I have belonged to a national pharmacy association for 35 yrs… that promotes the saying “get into politics … or get out of pharmacy ..” If you don’t attempt to influence politicians… someone else will…. and IMO this saying applies to those in the chronic pain community and/or pts who are dealing with subjective diseases.  Legislatures, bureaucrats are doing things that are adversely effecting the quality of life of those pts.  As long as those being affected continue to lack unity and/or a large segment chooses to stand on the sidelines, whoever is successfully “bending the ear” of these politicians … they will continue to do so because they have  little/no concern about the consequences and/or collateral damage that they cause to those suffering and dealing with subjective diseases.

I am sure that the vast majority of my readers will understand and cooperate…those who try to challenge this policy…  It is THREE STRIKES and you are out/banned… and WORDPRESS gives me your IP ADDRESS attached to your comment(s)… Once banned, just posting under a different name – WILL NOT WORK !  Everyone needs to “play nice “

Lastly, please do not post anything promoting a particular vendor or any entity or person selling a product/particular service. Because some may perceive/believe that they have my endorsement which may or may not be the case. Anyone posting a link to a professional selling a product/service will be edited out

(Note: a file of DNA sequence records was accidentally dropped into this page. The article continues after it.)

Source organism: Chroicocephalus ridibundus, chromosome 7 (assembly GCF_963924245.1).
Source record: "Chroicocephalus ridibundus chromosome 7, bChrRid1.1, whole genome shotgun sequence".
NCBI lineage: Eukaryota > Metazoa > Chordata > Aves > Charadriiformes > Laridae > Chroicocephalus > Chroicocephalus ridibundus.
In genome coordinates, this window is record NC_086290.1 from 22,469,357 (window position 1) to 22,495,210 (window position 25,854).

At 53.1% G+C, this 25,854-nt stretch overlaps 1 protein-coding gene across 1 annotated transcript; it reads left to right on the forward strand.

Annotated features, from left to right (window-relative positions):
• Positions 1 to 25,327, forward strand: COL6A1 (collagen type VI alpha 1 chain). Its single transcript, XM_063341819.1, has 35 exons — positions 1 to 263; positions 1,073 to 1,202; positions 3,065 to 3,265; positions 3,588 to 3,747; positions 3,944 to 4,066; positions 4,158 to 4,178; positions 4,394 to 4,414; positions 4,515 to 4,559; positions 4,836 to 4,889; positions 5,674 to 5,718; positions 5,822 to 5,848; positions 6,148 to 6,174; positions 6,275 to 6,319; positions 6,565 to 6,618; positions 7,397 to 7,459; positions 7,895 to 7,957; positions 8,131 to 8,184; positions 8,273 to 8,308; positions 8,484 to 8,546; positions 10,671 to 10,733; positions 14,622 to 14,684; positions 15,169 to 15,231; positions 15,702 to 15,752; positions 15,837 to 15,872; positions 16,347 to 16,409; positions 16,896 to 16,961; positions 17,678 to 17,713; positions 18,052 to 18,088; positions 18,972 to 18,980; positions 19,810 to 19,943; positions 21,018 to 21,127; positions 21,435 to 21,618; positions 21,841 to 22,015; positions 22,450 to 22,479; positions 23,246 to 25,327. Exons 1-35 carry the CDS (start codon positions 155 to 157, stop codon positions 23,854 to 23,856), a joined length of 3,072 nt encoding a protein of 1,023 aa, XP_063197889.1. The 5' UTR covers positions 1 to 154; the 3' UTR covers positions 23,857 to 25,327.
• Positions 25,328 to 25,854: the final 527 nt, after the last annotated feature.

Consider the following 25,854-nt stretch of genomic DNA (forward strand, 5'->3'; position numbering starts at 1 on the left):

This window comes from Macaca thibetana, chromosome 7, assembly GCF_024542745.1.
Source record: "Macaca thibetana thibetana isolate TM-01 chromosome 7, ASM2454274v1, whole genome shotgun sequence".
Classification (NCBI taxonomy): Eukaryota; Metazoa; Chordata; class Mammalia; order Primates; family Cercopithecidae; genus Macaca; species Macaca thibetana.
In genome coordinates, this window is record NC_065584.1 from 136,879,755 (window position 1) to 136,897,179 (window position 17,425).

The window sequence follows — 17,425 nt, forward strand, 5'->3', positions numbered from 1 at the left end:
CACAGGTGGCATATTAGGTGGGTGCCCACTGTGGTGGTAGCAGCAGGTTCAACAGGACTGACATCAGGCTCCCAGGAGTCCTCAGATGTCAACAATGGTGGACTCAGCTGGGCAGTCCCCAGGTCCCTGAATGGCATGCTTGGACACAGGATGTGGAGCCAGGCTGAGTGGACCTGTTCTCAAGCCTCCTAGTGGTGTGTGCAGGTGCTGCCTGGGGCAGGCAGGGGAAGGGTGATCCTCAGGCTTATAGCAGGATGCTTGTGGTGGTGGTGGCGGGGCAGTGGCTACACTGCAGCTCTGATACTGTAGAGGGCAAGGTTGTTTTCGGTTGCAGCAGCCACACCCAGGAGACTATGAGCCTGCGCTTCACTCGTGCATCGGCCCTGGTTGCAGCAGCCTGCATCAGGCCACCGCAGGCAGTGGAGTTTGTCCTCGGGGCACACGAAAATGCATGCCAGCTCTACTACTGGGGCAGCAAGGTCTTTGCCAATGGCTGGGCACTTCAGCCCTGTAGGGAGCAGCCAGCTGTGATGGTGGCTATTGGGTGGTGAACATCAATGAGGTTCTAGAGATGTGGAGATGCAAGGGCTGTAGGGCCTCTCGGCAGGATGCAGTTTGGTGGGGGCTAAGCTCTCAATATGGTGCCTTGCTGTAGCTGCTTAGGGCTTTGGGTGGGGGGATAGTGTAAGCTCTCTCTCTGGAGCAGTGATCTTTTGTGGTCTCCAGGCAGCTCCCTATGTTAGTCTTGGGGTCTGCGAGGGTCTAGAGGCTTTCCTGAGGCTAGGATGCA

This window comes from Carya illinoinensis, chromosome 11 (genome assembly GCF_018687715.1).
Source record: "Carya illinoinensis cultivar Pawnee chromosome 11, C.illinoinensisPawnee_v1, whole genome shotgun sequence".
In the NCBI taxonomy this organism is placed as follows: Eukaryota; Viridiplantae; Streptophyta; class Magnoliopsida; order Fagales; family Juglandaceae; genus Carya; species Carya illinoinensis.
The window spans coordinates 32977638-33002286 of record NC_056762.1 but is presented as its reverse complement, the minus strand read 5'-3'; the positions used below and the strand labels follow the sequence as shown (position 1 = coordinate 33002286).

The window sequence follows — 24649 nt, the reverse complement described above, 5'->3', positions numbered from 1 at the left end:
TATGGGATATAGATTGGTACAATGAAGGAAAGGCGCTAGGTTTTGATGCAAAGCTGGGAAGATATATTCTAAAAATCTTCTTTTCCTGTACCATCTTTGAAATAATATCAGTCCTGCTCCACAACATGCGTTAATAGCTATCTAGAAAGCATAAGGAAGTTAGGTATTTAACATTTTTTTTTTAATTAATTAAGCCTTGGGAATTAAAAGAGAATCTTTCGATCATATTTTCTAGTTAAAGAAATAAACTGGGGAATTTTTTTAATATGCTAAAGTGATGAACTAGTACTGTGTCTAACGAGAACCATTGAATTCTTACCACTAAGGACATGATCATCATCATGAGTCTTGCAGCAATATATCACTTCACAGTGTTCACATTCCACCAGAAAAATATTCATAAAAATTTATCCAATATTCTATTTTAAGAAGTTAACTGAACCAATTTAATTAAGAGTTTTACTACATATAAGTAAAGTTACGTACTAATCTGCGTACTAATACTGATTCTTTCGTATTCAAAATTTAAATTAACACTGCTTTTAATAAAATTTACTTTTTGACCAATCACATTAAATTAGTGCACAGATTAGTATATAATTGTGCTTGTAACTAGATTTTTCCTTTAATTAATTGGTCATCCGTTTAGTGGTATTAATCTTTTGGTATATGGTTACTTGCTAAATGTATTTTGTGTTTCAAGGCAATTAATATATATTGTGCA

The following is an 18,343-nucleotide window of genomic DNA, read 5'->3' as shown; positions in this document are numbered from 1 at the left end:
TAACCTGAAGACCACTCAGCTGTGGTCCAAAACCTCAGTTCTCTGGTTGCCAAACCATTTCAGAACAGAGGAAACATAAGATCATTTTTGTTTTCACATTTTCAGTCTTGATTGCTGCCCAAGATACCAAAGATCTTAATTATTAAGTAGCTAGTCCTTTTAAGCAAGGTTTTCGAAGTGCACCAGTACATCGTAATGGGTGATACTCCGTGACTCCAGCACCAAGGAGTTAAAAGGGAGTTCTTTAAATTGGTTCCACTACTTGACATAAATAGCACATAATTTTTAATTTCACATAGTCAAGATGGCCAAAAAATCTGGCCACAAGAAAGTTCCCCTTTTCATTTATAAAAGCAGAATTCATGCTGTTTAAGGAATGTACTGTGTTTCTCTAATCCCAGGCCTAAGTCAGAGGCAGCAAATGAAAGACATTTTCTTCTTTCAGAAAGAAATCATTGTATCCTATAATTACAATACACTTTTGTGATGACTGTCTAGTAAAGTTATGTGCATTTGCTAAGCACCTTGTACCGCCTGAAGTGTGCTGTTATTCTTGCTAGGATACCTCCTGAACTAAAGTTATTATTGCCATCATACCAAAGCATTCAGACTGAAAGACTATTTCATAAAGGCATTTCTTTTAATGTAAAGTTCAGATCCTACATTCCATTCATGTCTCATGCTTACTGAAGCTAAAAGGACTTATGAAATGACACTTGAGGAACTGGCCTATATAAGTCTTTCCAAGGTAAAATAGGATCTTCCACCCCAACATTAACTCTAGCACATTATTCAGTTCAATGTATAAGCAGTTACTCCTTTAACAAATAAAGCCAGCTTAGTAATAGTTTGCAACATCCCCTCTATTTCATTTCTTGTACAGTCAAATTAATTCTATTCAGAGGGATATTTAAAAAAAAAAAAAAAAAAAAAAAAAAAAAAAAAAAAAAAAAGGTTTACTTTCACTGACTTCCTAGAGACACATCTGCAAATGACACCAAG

State lawmakers quickly changed the law so that any future settlements would go to the state treasury, to be allocated by the legislature

Here’s What Happened to $829M Oklahoma Was Awarded to Treat Opioid Addiction

https://www.publicradiotulsa.org/post/heres-what-happened-829m-oklahoma-was-awarded-treat-opioid-addiction

The legal fight over who is responsible, and who should pay for the national opioid crisis that has killed thousands of Americans will likely take years.

In 2017 alone, more than 48,000 Americans fatally overdosed on opioids, according to data from the Centers for Disease Control and Prevention — accounting for more than two-thirds of all drug overdose deaths nationwide that year.

States, tribes, and municipalities across the nation, have joined a 2,500 case multidistrict litigation. Oklahoma’s leaders took a different tactic. Rather than join the larger federal litigation state Attorney General Mike Hunter chose to take opioid manufacturers and more recently distributors to state court.

As a result, the state is entitled to $829 million from settlements with drug companies or court orders. But so far, none of the money has been spent on opioid addiction treatment. Here’s where the money stands for each company or group.